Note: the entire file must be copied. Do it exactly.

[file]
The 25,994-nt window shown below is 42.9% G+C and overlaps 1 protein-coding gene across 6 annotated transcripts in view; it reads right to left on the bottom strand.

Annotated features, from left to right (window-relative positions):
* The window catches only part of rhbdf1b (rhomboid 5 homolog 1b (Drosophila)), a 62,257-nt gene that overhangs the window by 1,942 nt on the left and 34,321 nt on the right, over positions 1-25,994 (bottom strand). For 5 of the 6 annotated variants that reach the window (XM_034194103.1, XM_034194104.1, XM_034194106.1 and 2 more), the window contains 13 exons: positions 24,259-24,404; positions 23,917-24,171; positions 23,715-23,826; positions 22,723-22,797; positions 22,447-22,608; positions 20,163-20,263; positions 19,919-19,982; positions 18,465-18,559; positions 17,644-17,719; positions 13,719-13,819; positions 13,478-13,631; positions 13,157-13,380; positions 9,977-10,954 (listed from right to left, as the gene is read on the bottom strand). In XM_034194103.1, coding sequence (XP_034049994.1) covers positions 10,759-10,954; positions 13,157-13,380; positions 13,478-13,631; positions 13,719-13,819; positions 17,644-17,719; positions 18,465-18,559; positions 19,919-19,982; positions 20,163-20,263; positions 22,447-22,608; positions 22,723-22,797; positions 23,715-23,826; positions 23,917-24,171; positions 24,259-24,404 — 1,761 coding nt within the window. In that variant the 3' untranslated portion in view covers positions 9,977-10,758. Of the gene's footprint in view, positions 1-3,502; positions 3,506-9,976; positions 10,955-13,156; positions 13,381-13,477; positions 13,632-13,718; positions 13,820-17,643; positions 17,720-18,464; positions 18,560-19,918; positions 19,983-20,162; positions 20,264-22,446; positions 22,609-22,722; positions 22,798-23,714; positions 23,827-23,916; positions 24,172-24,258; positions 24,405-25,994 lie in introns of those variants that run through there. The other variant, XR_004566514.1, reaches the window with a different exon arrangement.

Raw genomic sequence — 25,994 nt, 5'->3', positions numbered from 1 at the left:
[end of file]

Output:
The 25,994-nt window shown below is 42.9% G+C and overlaps 1 protein-coding gene across 6 annotated transcripts in view; it reads right to left on the bottom strand.

Annotated features, from left to right (window-relative positions):
* The window catches only part of rhbdf1b (rhomboid 5 homolog 1b (Drosophila)), a 62,257-nt gene that overhangs the window by 1,942 nt on the left and 34,321 nt on the right, over positions 1-25,994 (bottom strand). For 5 of the 6 annotated variants that reach the window (XM_034194103.1, XM_034194104.1, XM_034194106.1 and 2 more), the window contains 13 exons: positions 24,259-24,404; positions 23,917-24,171; positions 23,715-23,826; positions 22,723-22,797; positions 22,447-22,608; positions 20,163-20,263; positions 19,919-19,982; positions 18,465-18,559; positions 17,644-17,719; positions 13,719-13,819; positions 13,478-13,631; positions 13,157-13,380; positions 9,977-10,954 (listed from right to left, as the gene is read on the bottom strand). In XM_034194103.1, coding sequence (XP_034049994.1) covers positions 10,759-10,954; positions 13,157-13,380; positions 13,478-13,631; positions 13,719-13,819; positions 17,644-17,719; positions 18,465-18,559; positions 19,919-19,982; positions 20,163-20,263; positions 22,447-22,608; positions 22,723-22,797; positions 23,715-23,826; positions 23,917-24,171; positions 24,259-24,404 — 1,761 coding nt within the window. In that variant the 3' untranslated portion in view covers positions 9,977-10,758. Of the gene's footprint in view, positions 1-3,502; positions 3,506-9,976; positions 10,955-13,156; positions 13,381-13,477; positions 13,632-13,718; positions 13,820-17,643; positions 17,720-18,464; positions 18,560-19,918; positions 19,983-20,162; positions 20,264-22,446; positions 22,609-22,722; positions 22,798-23,714; positions 23,827-23,916; positions 24,172-24,258; positions 24,405-25,994 lie in introns of those variants that run through there. The other variant, XR_004566514.1, reaches the window with a different exon arrangement.

Raw genomic sequence — 25,994 nt, 5'->3', positions numbered from 1 at the left: